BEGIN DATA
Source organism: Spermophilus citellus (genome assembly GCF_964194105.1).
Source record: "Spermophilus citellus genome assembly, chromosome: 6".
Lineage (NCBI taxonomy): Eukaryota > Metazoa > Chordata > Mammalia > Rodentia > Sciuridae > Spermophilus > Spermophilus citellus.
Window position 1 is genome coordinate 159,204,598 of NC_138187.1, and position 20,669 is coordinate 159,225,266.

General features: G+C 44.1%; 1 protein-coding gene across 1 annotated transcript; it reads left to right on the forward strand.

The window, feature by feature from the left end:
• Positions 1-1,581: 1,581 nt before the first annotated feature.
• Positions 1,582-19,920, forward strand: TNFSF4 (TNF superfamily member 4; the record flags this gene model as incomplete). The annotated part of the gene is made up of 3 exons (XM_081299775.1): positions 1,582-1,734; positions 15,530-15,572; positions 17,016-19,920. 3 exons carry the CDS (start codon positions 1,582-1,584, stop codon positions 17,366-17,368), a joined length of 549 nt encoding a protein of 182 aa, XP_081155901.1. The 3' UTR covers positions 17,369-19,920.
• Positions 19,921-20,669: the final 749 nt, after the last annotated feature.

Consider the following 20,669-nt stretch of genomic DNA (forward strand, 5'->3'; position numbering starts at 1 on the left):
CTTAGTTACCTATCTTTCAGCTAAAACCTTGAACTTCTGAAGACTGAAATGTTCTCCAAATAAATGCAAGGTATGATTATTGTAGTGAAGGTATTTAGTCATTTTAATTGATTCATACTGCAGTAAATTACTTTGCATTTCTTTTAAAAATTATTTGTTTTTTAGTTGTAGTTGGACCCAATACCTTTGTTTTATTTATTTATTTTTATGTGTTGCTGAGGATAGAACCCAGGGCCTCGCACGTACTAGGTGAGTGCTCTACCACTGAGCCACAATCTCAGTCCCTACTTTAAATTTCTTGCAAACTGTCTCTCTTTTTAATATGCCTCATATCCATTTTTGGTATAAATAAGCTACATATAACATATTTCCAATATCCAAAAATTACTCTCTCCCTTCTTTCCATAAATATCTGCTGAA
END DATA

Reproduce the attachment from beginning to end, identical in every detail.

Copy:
Source organism: Spermophilus citellus (genome assembly GCF_964194105.1).
Source record: "Spermophilus citellus genome assembly, chromosome: 6".
Lineage (NCBI taxonomy): Eukaryota > Metazoa > Chordata > Mammalia > Rodentia > Sciuridae > Spermophilus > Spermophilus citellus.
Window position 1 is genome coordinate 159,204,598 of NC_138187.1, and position 20,669 is coordinate 159,225,266.

General features: G+C 44.1%; 1 protein-coding gene across 1 annotated transcript; it reads left to right on the forward strand.

The window, feature by feature from the left end:
• Positions 1-1,581: 1,581 nt before the first annotated feature.
• Positions 1,582-19,920, forward strand: TNFSF4 (TNF superfamily member 4; the record flags this gene model as incomplete). The annotated part of the gene is made up of 3 exons (XM_081299775.1): positions 1,582-1,734; positions 15,530-15,572; positions 17,016-19,920. 3 exons carry the CDS (start codon positions 1,582-1,584, stop codon positions 17,366-17,368), a joined length of 549 nt encoding a protein of 182 aa, XP_081155901.1. The 3' UTR covers positions 17,369-19,920.
• Positions 19,921-20,669: the final 749 nt, after the last annotated feature.

Consider the following 20,669-nt stretch of genomic DNA (forward strand, 5'->3'; position numbering starts at 1 on the left):
CTTAGTTACCTATCTTTCAGCTAAAACCTTGAACTTCTGAAGACTGAAATGTTCTCCAAATAAATGCAAGGTATGATTATTGTAGTGAAGGTATTTAGTCATTTTAATTGATTCATACTGCAGTAAATTACTTTGCATTTCTTTTAAAAATTATTTGTTTTTTAGTTGTAGTTGGACCCAATACCTTTGTTTTATTTATTTATTTTTATGTGTTGCTGAGGATAGAACCCAGGGCCTCGCACGTACTAGGTGAGTGCTCTACCACTGAGCCACAATCTCAGTCCCTACTTTAAATTTCTTGCAAACTGTCTCTCTTTTTAATATGCCTCATATCCATTTTTGGTATAAATAAGCTACATATAACATATTTCCAATATCCAAAAATTACTCTCTCCCTTCTTTCCATAAATATCTGCTGAA